But even now, with a new pricing system designed to make it more accessible, with two-course meals from €35, Aniar is still not a moneyspinner. “Drigín, who handles the financial side of the business, is always checking on it, and saying, ‘how long are we going to keep going, at what point will we decide that this isn’t worth it anymore?’ For me, it’s almost like one of our children, I don’t want to let it go, I want to keep trying out things to get people in.”

Although he is described as “culinary director of the EatGalway Restaurant Group”, McMahon is very hands on, cooking in all three establishments as well as teaching at the cookery school in Aniar.

Not hands on enough to have keys of his own restaurant though, as I discover when he meets me at Cava and we have to wait for staff to arrive to let us in. He’s got bigger things to think about – next October he’s bringing more than 40 of the best known chefs in the world to Galway for Food On The Edge, an international chefs’ symposium.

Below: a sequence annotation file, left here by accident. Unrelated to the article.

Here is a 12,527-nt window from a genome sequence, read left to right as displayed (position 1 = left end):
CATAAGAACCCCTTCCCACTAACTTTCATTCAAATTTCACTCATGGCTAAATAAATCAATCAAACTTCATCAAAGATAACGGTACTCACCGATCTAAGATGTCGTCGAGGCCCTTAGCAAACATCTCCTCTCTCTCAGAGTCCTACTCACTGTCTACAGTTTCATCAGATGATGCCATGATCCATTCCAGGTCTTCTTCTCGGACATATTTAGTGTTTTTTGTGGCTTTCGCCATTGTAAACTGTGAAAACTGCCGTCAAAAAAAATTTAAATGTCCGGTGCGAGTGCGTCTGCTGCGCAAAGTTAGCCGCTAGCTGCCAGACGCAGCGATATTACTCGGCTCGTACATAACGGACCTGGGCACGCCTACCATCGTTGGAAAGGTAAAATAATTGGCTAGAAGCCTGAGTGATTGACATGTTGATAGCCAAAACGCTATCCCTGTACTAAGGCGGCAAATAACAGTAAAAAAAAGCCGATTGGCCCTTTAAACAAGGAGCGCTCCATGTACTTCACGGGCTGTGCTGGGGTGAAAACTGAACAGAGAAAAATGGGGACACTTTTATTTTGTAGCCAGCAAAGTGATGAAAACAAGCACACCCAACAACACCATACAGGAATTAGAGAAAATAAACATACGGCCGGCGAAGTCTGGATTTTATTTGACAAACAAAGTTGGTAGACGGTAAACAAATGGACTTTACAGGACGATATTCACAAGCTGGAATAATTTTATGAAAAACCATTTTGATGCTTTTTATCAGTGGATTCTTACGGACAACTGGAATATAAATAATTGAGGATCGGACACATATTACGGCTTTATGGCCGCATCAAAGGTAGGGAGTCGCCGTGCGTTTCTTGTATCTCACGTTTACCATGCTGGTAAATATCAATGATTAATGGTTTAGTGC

The event will involve TED-style 15-minute presentations by chefs including Albert Adrià, April Bloomfield, Clare Smyth, Daniel Patterson, David Kinch, Nathan Outlaw and Tom Aikens, to name but a few. The Spiegeltent is being mooted as a venue, the participants’ flights and accommodation have to be paid for, and the event doesn’t yet have a sponsor. “It’s field of dreams stuff alright,” McMahon says. But don’t let that give you the impression that it might not happen – that’s just not an option.

So what’s next for Ireland’s most restless restaurateur? “I still have a pig restaurant in me, I have the name and the menu already. And I’d like to do a steakhouse and a Mexican.”

McMahon has thousands of books, most of them not about food, “a couple of hundred on Beckett alone” and continues to write plays and poetry, as well as working on his cookbooks. The Cava book is in its second print run, and he’s working on books about Aniar and Eat simultaneously, “but Eat will be out first”.

And of course there’s his new weekly column. What does he have in store for us? “I want to inspire people to cook a little bit better. I am self-taught, and I believe there’s a cook in everyone – they just need to be shown how.”